I find the best antidote for blank-page-syndrome is menial work.  Doing something boring with my hands frees up my brain to explore ideas.  Fortunately, being a stay-at-home-parent provides me with an endless supply of these cures.  I’ve chewed over writing while I’m doing the dishes, shopping for sausages, pegging out washing, changing nappies and buttering piles of sandwiches.

It works wonders.

 

5.  You will be provided with a perfect abundance of material

Hand drawn cartoon. A wild-haired Kate is holding a saucepan and looking disconcerted: her five-year-old daughter has collapsed under the weight of her saucepan costume. Caption reads "Enid Blyton versus Newton's law or universal gravitation"

Can you tell there’s a squashed child under all those saucepans? Can you even tell they’re meant to be saucepans??

We all think we would write better if we could just go off to some cabin in the woods and be a hermit for a while.  But I don’t think it really works that way.  Apart from the obvious homicidal-mania-related side effects (haven’t you ever seen The Shining?), shutting yourself off from daily distraction would also mean shutting yourself off from a wealth of inspiration.  If I didn’t spend the bulk of my time making colossal mistakes as a parent, I would have nothing to write about.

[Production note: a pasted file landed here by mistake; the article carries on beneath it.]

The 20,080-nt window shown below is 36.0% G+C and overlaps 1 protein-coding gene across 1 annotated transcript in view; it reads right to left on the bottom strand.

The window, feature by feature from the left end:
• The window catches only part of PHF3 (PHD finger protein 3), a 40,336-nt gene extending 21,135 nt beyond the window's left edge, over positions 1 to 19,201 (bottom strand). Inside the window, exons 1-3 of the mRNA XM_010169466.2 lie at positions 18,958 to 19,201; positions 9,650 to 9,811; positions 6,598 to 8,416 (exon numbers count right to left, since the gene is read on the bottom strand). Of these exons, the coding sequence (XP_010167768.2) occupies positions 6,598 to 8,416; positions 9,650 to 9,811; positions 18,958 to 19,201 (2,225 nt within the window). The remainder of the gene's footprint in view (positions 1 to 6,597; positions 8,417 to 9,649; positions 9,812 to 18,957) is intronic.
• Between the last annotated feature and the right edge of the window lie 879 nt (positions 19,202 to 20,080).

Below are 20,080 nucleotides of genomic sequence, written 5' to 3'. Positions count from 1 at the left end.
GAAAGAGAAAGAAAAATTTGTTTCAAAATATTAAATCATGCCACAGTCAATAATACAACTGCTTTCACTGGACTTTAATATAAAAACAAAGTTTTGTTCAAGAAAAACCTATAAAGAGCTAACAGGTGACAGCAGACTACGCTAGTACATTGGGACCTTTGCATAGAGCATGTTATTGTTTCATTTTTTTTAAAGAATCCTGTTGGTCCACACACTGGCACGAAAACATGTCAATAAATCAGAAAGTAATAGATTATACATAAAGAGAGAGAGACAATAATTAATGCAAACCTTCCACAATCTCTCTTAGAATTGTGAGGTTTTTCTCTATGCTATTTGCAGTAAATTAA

So there you have it.  I know you think you don’t have time, but use what small pockets you can set aside.  A lot of this can apply to other creative pursuits as well (just replace the word “writing” with “painting”/ “pottery”/ “international space-station design”)

What do you think?  Have I missed anything?  Am I totally off my rocker?  Tell me your thoughts in the comment section below.

On Writing

Pretty notepad with pen, tea and chocolate

Disclaimer: I suspect this is going to be an insufferably self-indulgent and introspective post.

Suffer.

I love writing. I get such a rush from words tumbling out and jostling for position on the screen or in my ratty notebook.  There is a delicious agony in searching for the right word or the perfect one-liner. I am filled with glee when I finish a piece and it’s done, it’s definitely done and I can totally publish it.  And knowing that I have readers as lovely as you is pure bliss.  I think I know now what I want to be when I grow up.